Archive handed to the Shakespeare Birthplace Trust

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The archive of Ilmington’s year long Diamond Jubilee Fifties project has been handed over to the Shakespeare Birthplace Trust for posterity.

‘The Fifties, Ilmington Remembers’ was supported by the Heritage Lottery Fund and involved collating oral histories of those who lived in the village through the first decade of the Queen’s reign; memories which were then encapsulated in a community play, ‘Magic Moments’, especially written by local playwright Mark Currey and which was performed to packed houses over the Jubilee weekend. An exhibition of local 50s memorabilia also drew over 450 visitors as well as a highly successful Jubilee 50s dance.

Ilmington School held a Fifties Tea Party to record the memories of their older village friends and performed A Fifties Christmas play of their own.

‘Magic Moments’ cast members Nicola Amphlett who played Dot and Andrew Trotman, who played George, delivered the archive to the Trust’s Collections Archivist, Amy Hurst.

‘It was a great privilege to perform in front of an audience who could recognise themselves in the characters we portrayed,’ said Andrew.

‘We had a cast of 43, aged 7 to 81 as well as a dog and a baby, and a live band that played and sang some 20 hit numbers from the period. It brought the village together and was certainly a Jubilee none of us will forget,’ he added.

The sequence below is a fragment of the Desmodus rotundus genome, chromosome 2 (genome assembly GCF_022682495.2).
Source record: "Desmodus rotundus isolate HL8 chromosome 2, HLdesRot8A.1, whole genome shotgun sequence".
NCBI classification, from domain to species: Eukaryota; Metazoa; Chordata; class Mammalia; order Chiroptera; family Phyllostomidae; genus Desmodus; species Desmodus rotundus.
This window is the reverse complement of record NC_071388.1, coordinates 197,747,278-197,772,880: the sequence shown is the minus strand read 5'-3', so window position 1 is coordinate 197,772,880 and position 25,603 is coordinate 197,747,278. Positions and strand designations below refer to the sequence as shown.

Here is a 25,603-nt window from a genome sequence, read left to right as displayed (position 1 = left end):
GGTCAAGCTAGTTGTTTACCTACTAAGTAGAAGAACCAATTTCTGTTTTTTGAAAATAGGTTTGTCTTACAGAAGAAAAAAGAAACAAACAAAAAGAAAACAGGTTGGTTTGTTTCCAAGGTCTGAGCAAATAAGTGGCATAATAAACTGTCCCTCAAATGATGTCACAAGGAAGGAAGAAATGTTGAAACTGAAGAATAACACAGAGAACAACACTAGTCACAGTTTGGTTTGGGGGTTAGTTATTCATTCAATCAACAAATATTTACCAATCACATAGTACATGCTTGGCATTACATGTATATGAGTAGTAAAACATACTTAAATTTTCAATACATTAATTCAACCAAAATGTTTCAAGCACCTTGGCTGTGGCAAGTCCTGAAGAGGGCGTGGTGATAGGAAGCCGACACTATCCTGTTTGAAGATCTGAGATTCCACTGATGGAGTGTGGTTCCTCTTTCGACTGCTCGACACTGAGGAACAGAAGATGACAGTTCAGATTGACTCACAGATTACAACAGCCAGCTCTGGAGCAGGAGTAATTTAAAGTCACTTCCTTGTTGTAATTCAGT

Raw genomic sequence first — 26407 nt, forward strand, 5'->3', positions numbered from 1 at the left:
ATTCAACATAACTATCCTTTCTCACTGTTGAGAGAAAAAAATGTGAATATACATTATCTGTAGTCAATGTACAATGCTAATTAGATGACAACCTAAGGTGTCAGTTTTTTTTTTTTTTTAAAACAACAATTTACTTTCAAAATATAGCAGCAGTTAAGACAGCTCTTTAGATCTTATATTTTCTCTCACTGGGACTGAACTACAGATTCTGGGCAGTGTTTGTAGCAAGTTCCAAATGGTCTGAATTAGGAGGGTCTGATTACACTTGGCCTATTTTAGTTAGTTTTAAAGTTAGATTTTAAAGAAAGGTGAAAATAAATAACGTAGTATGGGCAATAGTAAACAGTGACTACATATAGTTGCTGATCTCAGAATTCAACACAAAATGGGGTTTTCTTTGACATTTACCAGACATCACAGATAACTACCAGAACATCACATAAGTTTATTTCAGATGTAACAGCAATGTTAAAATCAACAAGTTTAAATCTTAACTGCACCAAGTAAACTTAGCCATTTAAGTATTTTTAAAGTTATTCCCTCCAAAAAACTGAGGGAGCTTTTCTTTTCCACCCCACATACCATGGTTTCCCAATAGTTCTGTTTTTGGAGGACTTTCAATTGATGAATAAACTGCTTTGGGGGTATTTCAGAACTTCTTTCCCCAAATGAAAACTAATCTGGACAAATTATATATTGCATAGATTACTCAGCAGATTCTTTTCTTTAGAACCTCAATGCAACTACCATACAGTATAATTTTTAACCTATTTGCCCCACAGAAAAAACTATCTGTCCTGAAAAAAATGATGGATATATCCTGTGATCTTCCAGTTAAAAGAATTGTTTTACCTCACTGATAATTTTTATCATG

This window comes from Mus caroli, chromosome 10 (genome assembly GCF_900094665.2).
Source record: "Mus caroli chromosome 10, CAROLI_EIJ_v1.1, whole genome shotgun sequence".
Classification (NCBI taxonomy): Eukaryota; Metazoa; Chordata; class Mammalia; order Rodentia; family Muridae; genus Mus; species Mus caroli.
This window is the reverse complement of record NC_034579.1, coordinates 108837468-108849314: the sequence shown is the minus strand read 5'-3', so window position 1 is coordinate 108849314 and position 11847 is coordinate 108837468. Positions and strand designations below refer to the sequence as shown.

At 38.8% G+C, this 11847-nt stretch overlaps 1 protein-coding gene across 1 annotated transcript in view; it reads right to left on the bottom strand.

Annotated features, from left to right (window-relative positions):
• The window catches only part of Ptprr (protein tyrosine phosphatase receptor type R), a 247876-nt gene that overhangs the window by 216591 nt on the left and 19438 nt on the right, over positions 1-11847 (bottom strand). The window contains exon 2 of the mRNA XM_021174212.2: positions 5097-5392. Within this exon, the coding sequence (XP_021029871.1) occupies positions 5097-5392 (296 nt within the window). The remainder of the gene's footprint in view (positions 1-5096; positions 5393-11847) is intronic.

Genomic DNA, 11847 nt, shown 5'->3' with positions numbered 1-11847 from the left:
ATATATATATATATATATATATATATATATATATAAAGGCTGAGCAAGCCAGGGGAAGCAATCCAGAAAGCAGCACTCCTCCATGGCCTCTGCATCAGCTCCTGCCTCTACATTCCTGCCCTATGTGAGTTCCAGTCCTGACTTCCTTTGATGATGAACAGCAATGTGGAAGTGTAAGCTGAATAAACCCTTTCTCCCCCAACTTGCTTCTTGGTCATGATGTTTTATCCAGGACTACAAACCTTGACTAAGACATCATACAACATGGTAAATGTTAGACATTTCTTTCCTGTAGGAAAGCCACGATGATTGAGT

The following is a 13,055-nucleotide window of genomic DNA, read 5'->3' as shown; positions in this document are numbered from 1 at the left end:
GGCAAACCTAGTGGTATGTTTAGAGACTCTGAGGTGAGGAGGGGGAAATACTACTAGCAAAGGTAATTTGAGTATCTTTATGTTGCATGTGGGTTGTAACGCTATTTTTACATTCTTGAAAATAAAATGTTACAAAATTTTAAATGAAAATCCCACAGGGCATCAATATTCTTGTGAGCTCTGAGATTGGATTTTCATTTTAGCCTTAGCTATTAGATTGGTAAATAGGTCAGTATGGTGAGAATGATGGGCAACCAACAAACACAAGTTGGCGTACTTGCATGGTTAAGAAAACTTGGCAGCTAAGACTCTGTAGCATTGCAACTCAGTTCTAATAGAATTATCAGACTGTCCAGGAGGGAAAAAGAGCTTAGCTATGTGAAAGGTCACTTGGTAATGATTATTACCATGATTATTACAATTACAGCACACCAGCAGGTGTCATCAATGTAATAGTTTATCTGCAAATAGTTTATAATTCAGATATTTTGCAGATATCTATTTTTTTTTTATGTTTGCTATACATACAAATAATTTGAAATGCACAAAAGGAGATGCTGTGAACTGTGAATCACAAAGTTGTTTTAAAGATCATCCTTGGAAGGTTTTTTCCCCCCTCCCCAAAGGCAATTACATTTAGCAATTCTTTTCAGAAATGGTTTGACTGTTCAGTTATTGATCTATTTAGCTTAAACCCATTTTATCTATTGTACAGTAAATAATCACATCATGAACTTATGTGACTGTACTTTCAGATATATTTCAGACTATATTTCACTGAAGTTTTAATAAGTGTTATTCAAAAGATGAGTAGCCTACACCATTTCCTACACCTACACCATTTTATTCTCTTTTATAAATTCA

A Thank You from Ilmington School

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I just wanted to say a huge thank you from everyone at Ilmington School for the fantastic amount of effort that the community put in to the children having a great Jubilee.

The exhibition was excellent and wonderful for us to see the changes over the last 60 years. It was also a fantastic play and amazing to see so much talent; the standard was superb, even by the youngsters. Well done, Colin and team. It has made us all very proud to be part of the Ilmington spirit, and was by far the best Jubilee ‘show’ for miles and by miles!

Sally Naish Head Teacher

Fifties Exhibition Draws a Crowd

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Hundreds of  visitors of all ages  flocked to Ilmington Manor to take a trip down memory lane at the Jubilee Exhibition. The event was regularly packed out, with an average stay of well over an hour as villagers recognised themselves and those they remembered from the display of photographs- and shared memories as they viewed an array of items from the era. 'We were delighted that 420 people signed the visitors book, and many more besides came along to enjoy the collection,' said exhibition archivist Wendy Nelson.

Find out more about the exhibition